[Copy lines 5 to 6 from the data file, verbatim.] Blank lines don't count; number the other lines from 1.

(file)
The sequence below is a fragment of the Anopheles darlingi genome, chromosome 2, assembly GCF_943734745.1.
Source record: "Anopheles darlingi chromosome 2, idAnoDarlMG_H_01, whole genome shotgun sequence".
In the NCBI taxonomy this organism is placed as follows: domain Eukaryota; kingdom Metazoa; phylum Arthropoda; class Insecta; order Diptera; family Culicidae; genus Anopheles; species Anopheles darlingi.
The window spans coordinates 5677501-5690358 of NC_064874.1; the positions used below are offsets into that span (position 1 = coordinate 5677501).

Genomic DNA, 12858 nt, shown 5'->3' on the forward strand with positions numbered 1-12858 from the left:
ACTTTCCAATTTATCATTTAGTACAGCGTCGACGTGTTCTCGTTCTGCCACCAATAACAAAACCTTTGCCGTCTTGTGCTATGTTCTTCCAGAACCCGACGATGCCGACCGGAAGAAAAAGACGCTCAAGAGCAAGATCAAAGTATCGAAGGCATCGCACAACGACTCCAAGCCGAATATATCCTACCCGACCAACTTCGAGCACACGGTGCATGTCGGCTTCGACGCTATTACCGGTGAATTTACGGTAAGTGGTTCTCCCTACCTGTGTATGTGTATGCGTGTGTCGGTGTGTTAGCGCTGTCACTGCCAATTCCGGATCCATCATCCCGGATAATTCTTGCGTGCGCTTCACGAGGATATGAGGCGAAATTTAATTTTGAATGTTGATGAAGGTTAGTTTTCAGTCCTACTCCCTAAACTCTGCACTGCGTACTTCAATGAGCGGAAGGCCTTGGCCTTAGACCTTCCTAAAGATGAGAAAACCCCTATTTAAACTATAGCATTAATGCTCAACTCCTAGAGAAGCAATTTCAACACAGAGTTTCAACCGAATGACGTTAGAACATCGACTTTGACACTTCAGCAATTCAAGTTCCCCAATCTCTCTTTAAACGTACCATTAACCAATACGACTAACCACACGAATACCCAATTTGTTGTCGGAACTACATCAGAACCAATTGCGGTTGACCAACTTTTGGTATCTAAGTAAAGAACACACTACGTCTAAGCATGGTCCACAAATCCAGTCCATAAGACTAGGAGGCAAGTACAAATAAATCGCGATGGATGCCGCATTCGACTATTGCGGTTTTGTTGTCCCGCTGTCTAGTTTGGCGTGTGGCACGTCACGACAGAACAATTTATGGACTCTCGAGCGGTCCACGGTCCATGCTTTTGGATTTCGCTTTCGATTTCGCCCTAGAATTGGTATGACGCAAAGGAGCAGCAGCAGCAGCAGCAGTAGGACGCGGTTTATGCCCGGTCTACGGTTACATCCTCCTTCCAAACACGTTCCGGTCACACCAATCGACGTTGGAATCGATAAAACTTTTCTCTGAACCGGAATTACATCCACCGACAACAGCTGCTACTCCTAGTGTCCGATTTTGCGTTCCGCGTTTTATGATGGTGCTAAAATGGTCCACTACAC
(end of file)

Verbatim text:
Genomic DNA, 12858 nt, shown 5'->3' on the forward strand with positions numbered 1-12858 from the left:
ACTTTCCAATTTATCATTTAGTACAGCGTCGACGTGTTCTCGTTCTGCCACCAATAACAAAACCTTTGCCGTCTTGTGCTATGTTCTTCCAGAACCCGACGATGCCGACCGGAAGAAAAAGACGCTCAAGAGCAAGATCAAAGTATCGAAGGCATCGCACAACGACTCCAAGCCGAATATATCCTACCCGACCAACTTCGAGCACACGGTGCATGTCGGCTTCGACGCTATTACCGGTGAATTTACGGTAAGTGGTTCTCCCTACCTGTGTATGTGTATGCGTGTGTCGGTGTGTTAGCGCTGTCACTGCCAATTCCGGATCCATCATCCCGGATAATTCTTGCGTGCGCTTCACGAGGATATGAGGCGAAATTTAATTTTGAATGTTGATGAAGGTTAGTTTTCAGTCCTACTCCCTAAACTCTGCACTGCGTACTTCAATGAGCGGAAGGCCTTGGCCTTAGACCTTCCTAAAGATGAGAAAACCCCTATTTAAACTATAGCATTAATGCTCAACTCCTAGAGAAGCAATTTCAACACAGAGTTTCAACCGAATGACGTTAGAACATCGACTTTGACACTTCAGCAATTCAAGTTCCCCAATCTCTCTTTAAACGTACCATTAACCAATACGACTAACCACACGAATACCCAATTTGTTGTCGGAACTACATCAGAACCAATTGCGGTTGACCAACTTTTGGTATCTAAGTAAAGAACACACTACGTCTAAGCATGGTCCACAAATCCAGTCCATAAGACTAGGAGGCAAGTACAAATAAATCGCGATGGATGCCGCATTCGACTATTGCGGTTTTGTTGTCCCGCTGTCTAGTTTGGCGTGTGGCACGTCACGACAGAACAATTTATGGACTCTCGAGCGGTCCACGGTCCATGCTTTTGGATTTCGCTTTCGATTTCGCCCTAGAATTGGTATGACGCAAAGGAGCAGCAGCAGCAGCAGCAGTAGGACGCGGTTTATGCCCGGTCTACGGTTACATCCTCCTTCCAAACACGTTCCGGTCACACCAATCGACGTTGGAATCGATAAAACTTTTCTCTGAACCGGAATTACATCCACCGACAACAGCTGCTACTCCTAGTGTCCGATTTTGCGTTCCGCGTTTTATGATGGTGCTAAAATGGTCCACTACAC